Revolutions Revisited: Two Faces of the Politics of Enlightenment

Revolutions Revisited: Two Faces of the Politics of Enlightenment

by Ralph Lerner


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In this elegant extended essay, Ralph Lerner concentrates on the politics of enlightenment—the process by which those who sought to set minds free went about their work. Eighteenth-century revolutionaries in America and Europe, Lerner argues, found that a revolution aimed at liberating bodies and minds had somehow to be explained and defended. Lerner first investigates how the makers of revolution sought to improve their public's aspirations and chances. He pays particular attention to Benjamin Franklin, to the tone and substance of revolutionaries' appeals on both sides of the Atlantic, and to the preoccupations of first- and second-generation enlighteners among the Americans. He then unfolds the art by which later political actors, confronting the profound political, constitutional, and social divisions of their own day, drew upon and reworked their national revolutionary heritage. Lerner's examination of the speeches and writings of Edmund Burke, Abraham Lincoln, and Alexis de Tocqueville shows them to be masters of a political rhetoric once closely analyzed by Plato and his medieval student al-Farabi but now nearly forgotten.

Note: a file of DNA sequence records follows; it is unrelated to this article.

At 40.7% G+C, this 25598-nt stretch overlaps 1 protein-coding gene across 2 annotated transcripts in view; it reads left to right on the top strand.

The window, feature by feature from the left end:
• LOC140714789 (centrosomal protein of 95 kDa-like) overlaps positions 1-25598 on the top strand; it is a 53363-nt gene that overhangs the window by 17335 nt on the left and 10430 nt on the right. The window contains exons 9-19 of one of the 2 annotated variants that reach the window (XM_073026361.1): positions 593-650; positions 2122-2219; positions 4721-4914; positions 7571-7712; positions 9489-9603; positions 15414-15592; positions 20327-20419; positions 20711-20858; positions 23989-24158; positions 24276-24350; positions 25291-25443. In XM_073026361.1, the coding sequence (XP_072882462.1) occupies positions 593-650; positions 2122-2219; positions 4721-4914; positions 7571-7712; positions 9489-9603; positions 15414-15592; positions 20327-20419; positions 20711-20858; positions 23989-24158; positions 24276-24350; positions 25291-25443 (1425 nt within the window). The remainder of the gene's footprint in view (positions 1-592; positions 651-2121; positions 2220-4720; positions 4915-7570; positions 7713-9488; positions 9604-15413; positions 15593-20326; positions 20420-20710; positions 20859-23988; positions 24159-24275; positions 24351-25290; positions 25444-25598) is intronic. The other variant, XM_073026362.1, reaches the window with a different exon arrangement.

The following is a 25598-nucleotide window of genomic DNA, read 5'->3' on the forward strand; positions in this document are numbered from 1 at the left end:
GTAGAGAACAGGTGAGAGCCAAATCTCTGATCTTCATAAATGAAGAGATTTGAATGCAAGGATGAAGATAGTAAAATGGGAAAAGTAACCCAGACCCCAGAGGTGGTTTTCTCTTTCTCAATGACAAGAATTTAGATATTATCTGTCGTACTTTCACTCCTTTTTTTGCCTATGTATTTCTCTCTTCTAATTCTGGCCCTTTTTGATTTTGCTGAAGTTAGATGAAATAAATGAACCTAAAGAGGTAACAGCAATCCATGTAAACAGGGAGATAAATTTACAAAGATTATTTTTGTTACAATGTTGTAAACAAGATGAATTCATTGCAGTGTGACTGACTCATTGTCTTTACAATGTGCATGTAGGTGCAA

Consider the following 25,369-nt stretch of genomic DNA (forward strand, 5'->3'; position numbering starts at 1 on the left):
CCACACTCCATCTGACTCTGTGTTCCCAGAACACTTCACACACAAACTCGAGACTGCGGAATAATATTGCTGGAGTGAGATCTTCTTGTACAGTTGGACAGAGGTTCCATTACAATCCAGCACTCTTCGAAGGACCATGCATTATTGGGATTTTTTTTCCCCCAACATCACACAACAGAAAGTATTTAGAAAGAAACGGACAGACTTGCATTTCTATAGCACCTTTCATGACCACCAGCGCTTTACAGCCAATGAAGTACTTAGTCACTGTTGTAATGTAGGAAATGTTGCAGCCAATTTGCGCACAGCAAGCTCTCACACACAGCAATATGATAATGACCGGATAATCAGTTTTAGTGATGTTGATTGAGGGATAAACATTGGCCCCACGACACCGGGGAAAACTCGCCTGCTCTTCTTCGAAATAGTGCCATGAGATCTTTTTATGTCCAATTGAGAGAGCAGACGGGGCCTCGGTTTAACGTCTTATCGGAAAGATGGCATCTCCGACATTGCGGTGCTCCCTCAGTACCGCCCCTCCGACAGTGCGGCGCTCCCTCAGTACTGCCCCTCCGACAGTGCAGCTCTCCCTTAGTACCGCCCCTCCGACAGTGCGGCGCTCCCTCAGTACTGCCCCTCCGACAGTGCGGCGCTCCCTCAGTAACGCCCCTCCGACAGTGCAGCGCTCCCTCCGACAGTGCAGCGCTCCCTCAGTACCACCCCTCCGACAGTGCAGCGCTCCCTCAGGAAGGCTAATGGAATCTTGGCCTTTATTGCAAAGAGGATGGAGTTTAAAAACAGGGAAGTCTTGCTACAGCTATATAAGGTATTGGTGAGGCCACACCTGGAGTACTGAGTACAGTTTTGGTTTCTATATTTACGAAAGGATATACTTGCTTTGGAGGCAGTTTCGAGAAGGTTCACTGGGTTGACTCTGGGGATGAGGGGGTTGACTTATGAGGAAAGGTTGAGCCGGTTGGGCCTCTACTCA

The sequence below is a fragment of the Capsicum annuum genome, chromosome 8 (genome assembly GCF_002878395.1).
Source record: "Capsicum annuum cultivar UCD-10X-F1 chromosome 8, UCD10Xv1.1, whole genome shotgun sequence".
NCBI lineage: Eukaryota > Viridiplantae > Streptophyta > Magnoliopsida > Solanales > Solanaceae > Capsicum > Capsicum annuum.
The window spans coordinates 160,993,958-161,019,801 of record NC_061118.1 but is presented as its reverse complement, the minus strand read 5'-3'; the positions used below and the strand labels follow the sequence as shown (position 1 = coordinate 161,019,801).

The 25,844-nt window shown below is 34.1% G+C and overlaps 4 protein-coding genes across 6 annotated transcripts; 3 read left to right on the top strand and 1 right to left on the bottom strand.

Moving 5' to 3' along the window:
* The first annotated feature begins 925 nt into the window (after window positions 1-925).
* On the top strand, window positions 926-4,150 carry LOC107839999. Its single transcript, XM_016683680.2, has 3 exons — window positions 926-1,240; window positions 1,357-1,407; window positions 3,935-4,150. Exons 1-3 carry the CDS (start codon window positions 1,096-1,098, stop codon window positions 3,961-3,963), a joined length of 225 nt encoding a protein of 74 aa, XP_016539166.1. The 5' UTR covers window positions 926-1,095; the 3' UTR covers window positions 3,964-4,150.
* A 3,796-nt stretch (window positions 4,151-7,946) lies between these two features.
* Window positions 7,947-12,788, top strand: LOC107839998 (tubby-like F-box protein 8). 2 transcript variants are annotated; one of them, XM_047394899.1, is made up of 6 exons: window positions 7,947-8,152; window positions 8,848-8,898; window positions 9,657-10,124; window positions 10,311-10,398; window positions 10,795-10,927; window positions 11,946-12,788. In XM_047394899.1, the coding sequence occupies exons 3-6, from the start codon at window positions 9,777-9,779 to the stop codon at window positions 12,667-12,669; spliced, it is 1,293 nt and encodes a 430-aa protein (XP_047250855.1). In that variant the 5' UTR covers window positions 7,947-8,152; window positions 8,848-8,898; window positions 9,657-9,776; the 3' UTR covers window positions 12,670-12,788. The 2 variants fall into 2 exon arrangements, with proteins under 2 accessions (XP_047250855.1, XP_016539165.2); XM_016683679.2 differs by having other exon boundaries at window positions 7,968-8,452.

Originally published in 1994.

A UNC Press Enduring Edition — UNC Press Enduring Editions use the latest in digital technology to make available again books from our distinguished backlist that were previously out of print. These editions are published unaltered from the original, and are presented in affordable paperback formats, bringing readers both historical and cultural value.

Product Details

ISBN-13: 9780807857427
Publisher: The University of North Carolina Press
Publication date: 05/20/2011
Edition description: 1
Pages: 152
Product dimensions: 5.90(w) x 8.90(h) x 0.40(d)
Lexile: 1320L (what's this?)

About the Author

Ralph Lerner is professor, Committee on Social Thought, at the University of Chicago. He is author of The Thinking Revolutionary: Principle and Practice in the New Republic and coeditor of The Founders' Constitution.

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From the Publisher

Lerner has written a thematically unified work on a genre of political and historical rhetoric hitherto unnoticed in modern scholarship. . . . The writing is crisp, the research is thorough, and the argument is both novel and arresting.—Paul A. Rahe, University of Tulsa

Lerner has written an extraordinary, thought-provoking book. His essays on Burke, Lincoln, and Tocqueville are as stimulating and fresh as any in recent memory.—Journal of American History

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